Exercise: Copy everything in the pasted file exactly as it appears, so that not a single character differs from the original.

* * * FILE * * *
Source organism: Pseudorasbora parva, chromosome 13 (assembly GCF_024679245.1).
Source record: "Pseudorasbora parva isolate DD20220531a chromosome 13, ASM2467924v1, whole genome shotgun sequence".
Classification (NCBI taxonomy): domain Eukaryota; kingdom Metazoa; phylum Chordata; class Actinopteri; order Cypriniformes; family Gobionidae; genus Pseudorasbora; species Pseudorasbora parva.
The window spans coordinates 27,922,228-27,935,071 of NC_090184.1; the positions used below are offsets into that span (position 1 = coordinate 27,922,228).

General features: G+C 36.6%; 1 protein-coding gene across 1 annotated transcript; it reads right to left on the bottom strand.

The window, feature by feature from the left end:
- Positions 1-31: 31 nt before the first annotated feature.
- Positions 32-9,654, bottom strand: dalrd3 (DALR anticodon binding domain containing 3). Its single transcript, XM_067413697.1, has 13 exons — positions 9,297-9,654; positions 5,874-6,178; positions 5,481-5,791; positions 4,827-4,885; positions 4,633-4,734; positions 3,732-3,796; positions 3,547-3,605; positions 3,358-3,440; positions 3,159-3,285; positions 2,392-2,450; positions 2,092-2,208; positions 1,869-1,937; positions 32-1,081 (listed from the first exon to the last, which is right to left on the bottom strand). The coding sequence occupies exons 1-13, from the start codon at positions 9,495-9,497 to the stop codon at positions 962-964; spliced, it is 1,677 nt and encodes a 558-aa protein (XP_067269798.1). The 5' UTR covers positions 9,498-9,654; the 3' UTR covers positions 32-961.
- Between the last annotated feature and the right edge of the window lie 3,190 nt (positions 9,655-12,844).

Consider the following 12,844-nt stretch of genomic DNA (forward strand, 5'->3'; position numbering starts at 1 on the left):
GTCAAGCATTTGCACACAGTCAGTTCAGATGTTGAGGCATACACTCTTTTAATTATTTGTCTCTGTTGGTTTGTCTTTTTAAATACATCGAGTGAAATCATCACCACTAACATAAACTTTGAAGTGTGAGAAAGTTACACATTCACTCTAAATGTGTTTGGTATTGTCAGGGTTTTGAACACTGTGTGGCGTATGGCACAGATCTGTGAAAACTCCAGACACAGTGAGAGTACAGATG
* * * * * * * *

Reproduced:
Source organism: Pseudorasbora parva, chromosome 13 (assembly GCF_024679245.1).
Source record: "Pseudorasbora parva isolate DD20220531a chromosome 13, ASM2467924v1, whole genome shotgun sequence".
Classification (NCBI taxonomy): domain Eukaryota; kingdom Metazoa; phylum Chordata; class Actinopteri; order Cypriniformes; family Gobionidae; genus Pseudorasbora; species Pseudorasbora parva.
The window spans coordinates 27,922,228-27,935,071 of NC_090184.1; the positions used below are offsets into that span (position 1 = coordinate 27,922,228).

General features: G+C 36.6%; 1 protein-coding gene across 1 annotated transcript; it reads right to left on the bottom strand.

The window, feature by feature from the left end:
- Positions 1-31: 31 nt before the first annotated feature.
- Positions 32-9,654, bottom strand: dalrd3 (DALR anticodon binding domain containing 3). Its single transcript, XM_067413697.1, has 13 exons — positions 9,297-9,654; positions 5,874-6,178; positions 5,481-5,791; positions 4,827-4,885; positions 4,633-4,734; positions 3,732-3,796; positions 3,547-3,605; positions 3,358-3,440; positions 3,159-3,285; positions 2,392-2,450; positions 2,092-2,208; positions 1,869-1,937; positions 32-1,081 (listed from the first exon to the last, which is right to left on the bottom strand). The coding sequence occupies exons 1-13, from the start codon at positions 9,495-9,497 to the stop codon at positions 962-964; spliced, it is 1,677 nt and encodes a 558-aa protein (XP_067269798.1). The 5' UTR covers positions 9,498-9,654; the 3' UTR covers positions 32-961.
- Between the last annotated feature and the right edge of the window lie 3,190 nt (positions 9,655-12,844).

Consider the following 12,844-nt stretch of genomic DNA (forward strand, 5'->3'; position numbering starts at 1 on the left):
GTCAAGCATTTGCACACAGTCAGTTCAGATGTTGAGGCATACACTCTTTTAATTATTTGTCTCTGTTGGTTTGTCTTTTTAAATACATCGAGTGAAATCATCACCACTAACATAAACTTTGAAGTGTGAGAAAGTTACACATTCACTCTAAATGTGTTTGGTATTGTCAGGGTTTTGAACACTGTGTGGCGTATGGCACAGATCTGTGAAAACTCCAGACACAGTGAGAGTACAGATG